Last Updated Mar 28, 2021 2:10 AM EDT
On October 12, 2020 Steven Pankey was arrested for the nearly 35-year-old kidnapping and murder of 12-year-old. Just five months prior to his arrest, Pankey was a candidate for sheriff in Twin Falls County, Idaho. It was the last of several strange attempts to hold office in the state of Idaho. In all, Pankey attempted seven runs for office. There were two campaigns for governor, one for municipal council, one for lieutenant governor and three runs for county sheriff. Now, Pankey is awaiting trial on charges of kidnapping and first-degree murder.
The case against Pankey and how police came to charge him after three-and-a-half decades is reported by "48 Hours" correspondent Richard Schlesinger in his exclusive report, "The Kidnapping of Jonelle Matthews."
It was December 1984, just days before Christmas, when 12-year-old Jonelle Matthews disappeared from her family home in Greeley, Colorado. The night she vanished, Jonelle sang in a Christmas choir concert that her parents were unable to attend. After the concert, a close friend and her father dropped Jonelle at home and watched her enter the house. She was alone. About an hour later, her father Jim Matthews was telling police that he had arrived home to find that Jonelle was missing.
In an interview for "48 Hours," Schlesinger asked Jim Matthews, "Did it occur to you that maybe she had run away? "No," said Matthews "because I know my daughter well enough that number one, it's Christmas time … She just loves the whole festivities of Christmas."
The Matthews home was now a crime scene, but it yielded very little physical evidence. There were no fingerprints, no signs of a struggle, and even if there were any DNA, law enforcement was still years from being able to use it to help solve cases. All investigators had to go on were some shoeprints in the fresh snow just outside the Matthews home. Shoeprints that someone had tried to wipe away using a garden rake "right out of my garage" says Jim Matthews.
With no viable leads, police focused their attention on Jim Matthews himself for a few months, and Jim says they accused him of being involved in his daughter's appearance. He says that at first, he understood and cooperated fully. He even agreed to a polygraph exam administered by an FBI agent. But when he was told that he had failed the lie detector test, Matthews says, "That's when I started losing it … I said listen, I have been very honest with you … I've been accessible to you any time you wanted, but I'm getting sick of this because I am innocent." Matthews was cleared in February 1985 and then the case went cold for nearly 35 years.
Gloria Matthews says she never gave up hope of find her daughter alive. "Everywhere we went I was always looking for her … I always had hope that I would find her," she tells Schlesinger. Then, on July 23, 2019 all hope was lost. Excavators installing pipeline not far from Greeley discovered what would later be determined to be. "I didn't want that to be Jonelle," says Gloria Matthews.
Weeks later, the seemingly ice-cold case quickly heated up. Police started questioning a person of interest living 700 miles away in Twin Falls, Idaho: Steven Pankey.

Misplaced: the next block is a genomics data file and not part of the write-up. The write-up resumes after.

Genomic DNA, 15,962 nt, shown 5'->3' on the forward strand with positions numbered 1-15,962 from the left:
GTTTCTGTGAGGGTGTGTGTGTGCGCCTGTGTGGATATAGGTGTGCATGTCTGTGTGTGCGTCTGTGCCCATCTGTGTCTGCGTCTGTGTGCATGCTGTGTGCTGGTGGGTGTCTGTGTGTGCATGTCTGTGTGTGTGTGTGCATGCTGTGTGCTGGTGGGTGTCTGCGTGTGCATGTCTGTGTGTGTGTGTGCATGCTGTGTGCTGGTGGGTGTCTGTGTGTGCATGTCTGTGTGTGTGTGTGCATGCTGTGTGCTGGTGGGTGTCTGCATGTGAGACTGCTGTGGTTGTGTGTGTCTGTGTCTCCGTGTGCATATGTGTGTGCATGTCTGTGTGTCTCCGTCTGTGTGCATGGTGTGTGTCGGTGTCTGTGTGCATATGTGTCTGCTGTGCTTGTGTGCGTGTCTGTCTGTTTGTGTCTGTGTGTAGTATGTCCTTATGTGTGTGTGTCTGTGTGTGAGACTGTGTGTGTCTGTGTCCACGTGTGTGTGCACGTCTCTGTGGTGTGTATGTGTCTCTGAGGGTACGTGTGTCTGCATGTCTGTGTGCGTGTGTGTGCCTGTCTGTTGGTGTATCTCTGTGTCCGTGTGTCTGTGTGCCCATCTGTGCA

"We had never heard the name before that," says Jim Matthews. "We were totally clueless about this guy." Pankey said the same to Twin Falls CBS affiliate KMVT. "I've never met Jonelle Matthews," Pankey told the TV station. "Never met her, never talked to her." Why was Pankey suddenly connected to the crime?
The Matthews family would soon learn that Pankey was living in Greeley the night Jonelle disappeared — just two miles from their home. He had also attended their church but left before they joined. Jim Matthews says that Pankey was asked to leave the church because he had allegedly been causing trouble. "Does it have a bearing on this case?" Schlesinger asked Jim Matthews. "I think it does," he responded, "Yes."
In an eight-page indictment laying out the State of Colorado's case against Steven Pankey, the prosecution lists multiple instances of Pankey inserting himself into the case over the years. He allegedly volunteered, without being asked, what he claimed were details about when Jonelle died. He told police "not to give the family hope," and he drew up a list of persons of interest with his own name on it. Pankey even told KMVT that just weeks after Jonelle disappeared he went to the FBI with information that he believed might help solve the case. "I contacted the Fort Collins FBI office," he said. I want to talk to you. It may or may not have something to do with the Jonelle Matthews case." But the most damning evidence against Pankey may be that he allegedly knew that whoever kidnapped and killed Jonelle used a rake to cover up their shoeprints in the snow — a detail that was allegedly only known to investigators and the Matthews family.
Pankey's defense attorney, Anthony Viorst, says his client is innocent and is just an obsessive true-crime fan who was looking for attention. "Mr. Pankey loves the limelight," says Viorst. "It's a hell of a way to get the limelight," responded Richard Schlesinger. "It is, and it's not a good way" answered Viorst, "I wouldn't recommend it to anyone … It was all well and good, I suppose, until he actually got charged."
Greeley Mayor John Gates, once a police officer who was called to the scene of Jonelle's abduction, admits this is a very odd case. "I mean, this is … some of the most bizarre stuff I've ever heard, and I've been around the block." But he says the case is as strong as it is strange, and he believes that the prosecution will prevail when Pankey's trial begins on July 12. "I think they did a stellar job, and I commend our district attorney for prosecuting the case. But, you know, time will tell it. It's not over yet."